A Personal Vitamin D Deficiency Story…
My husband felt tired and had unexplained muscle and joint aches and pains. Then he started feeling dizzy and one day his legs felt numb. He felt like he was going to collapse.
Well—that was it. We made an appointment with our natural medicine doctor.
After a careful history and physical, the doctor ordered blood work measuring a number of blood components including a Vitamin D level. He said he sees a surprising number of patients with vitamin D deficiency.
A few days later, he called saying, “Your vitamin D level is dangerously low. You need to get on a supplement right away.” Everything else was in the normal range.
My husband’s vitamin D level was 11 ng/ml. The normal level is 30-150 ng/ml.
He prescribed Vitamin D3 5000 IUs two times a day.
It took about three weeks for his dizziness to subside. His Vitamin D level a month later was in the low normal range.
We’re now grateful for his symptoms. They alerted us something was wrong. Often vitamin D deficiency isn’t recognized until too late and a chronic disease has set in. We share this story in the hopes that it will help your natural healing.
You are likely vitamin D deficient too!
1. Though called a vitamin, vitamin D (calciferol) is a hormone.
Vitamin D has two major forms: D2 (ergocalciferol) and D3 (cholecalciferol).
Vitamin D2 is produced by ultraviolet (UV) radiation of ergosterol, which occurs in molds, yeast, and higher-order plants.
Vitamin D3 is photosynthesized in the skin by action of the sun’s ultraviolet (UV) B radiation on cholesterol.
Your sun exposure resulting from your location in relation to the earth’s equator (latitude), season of the year, aging, sunscreen use, and skin pigmentation influence the production of vitamin D3 by the skin.
Vitamin D3 is 10 times more potent than D2.
2. Vitamin D deficiency is linked to many life-threatening diseases.
Epidemiologists, scientists who study the prevalence of disease, recognized the importance of vitamin D when they noted that death rates from several potentially life-threatening conditions increased with increasing latitude from the equator.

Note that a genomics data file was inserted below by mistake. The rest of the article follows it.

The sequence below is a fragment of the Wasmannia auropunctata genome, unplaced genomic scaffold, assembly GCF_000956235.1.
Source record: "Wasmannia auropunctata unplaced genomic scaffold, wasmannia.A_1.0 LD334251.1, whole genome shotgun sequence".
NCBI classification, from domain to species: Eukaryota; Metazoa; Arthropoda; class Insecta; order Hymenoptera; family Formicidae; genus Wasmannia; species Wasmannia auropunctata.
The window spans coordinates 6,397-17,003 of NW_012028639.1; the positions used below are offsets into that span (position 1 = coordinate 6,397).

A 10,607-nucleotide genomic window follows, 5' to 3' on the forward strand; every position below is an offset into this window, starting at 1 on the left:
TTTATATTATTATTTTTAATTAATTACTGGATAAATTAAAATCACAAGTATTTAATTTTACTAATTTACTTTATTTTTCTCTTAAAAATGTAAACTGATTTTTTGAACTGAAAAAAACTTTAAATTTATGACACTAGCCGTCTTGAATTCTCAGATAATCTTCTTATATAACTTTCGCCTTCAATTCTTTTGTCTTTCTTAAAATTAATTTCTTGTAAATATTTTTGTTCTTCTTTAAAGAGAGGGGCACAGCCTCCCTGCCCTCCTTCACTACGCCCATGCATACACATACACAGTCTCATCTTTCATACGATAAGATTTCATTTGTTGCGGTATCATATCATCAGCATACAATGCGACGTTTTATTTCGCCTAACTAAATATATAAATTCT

Otherwise, the further you live from the equator (less sun exposure) the more likely your vitamin D level will be low and the more likely you will have these diseases:
- Bone disease (osteomalacia/rickets)
- Increased risk for falls (related to muscle weakness)
- Cancer including colon, breast, skin, and possibly others
- Multiple Sclerosis
- Infection including susceptibility to colds and the flu
- Others, the list keeps growing
3. Vitamin D deficiency is extremely common — it’s epidemic.
A 2009 study published in the Archives of Internal Medicine concluded, “Current recommendations for vitamin D supplementation are inadequate to address the growing epidemic of vitamin D insufficiency.”
4. You most likely need a vitamin D supplement.
Food is a poor source of vitamin D. Its natural source is limited to fish-liver oils, fatty fish, mushrooms, egg yolks, avocados, and liver.
Doctors used to think you could get enough vitamin D from 15 minutes of sun exposure a day. Researchers now find even people receiving abundant sun exposure may have low vitamin D levels.
A 2007 study published in the Journal of Clinical Endocrinology and Metabolism of 90 Hawaiians found that 51 percent had low vitamin D levels.
The current national guidelines for daily vitamin D intake is 600 IUs for adults. But, many experts say that’s not nearly enough.
A 2008 Alternative Medicine Review article reports that blood testing for vitamin D is the only adequate and safe way to make the diagnosis.
Treatment for otherwise healthy people deficient in vitamin D is from 2,000 to 7,000 IUs of vitamin D3 per day. Chronically ill persons require higher doses.
Get your vitamin D level tested soon. Give your body the vitamin D it needs to keep you healthy.
Adit A. Ginde, et. al., “Demographic Differences and Trends of Vitamin D Insufficiency in the US Population, 1988-2004,” Archives of Internal Medicine 169, no. 6 (2009).
Adrian F Gombart , “The vitamin D–antimicrobial peptide pathway and its role in protection against infection,” Future Microbiology, 4, no. 9 (2009).
Centers for Disease Control and Prevention, “Fat-Soluble Vitamins & Nutrients: Vitamin D,” http://www.cdc.nutritionreport/part_2b.html, accessed August 23, 2009.
John J. Cannell and Bruce W. Hollis, “Use of Vitamin D in Clinical Practice,” Alternative Medicine Review, 13, No. 1 (2008).
N. Binkley, et al., “Vitamin D Level May Be Low Despite Adequate Sun Exposure,” Journal of Clinical Endocrinology and Metabolism, 92 (2007).
ScienceDaily,Retrieved November 25, 2009, from http://www.sciencedaily.com/releases/2009/11/091123142735.htm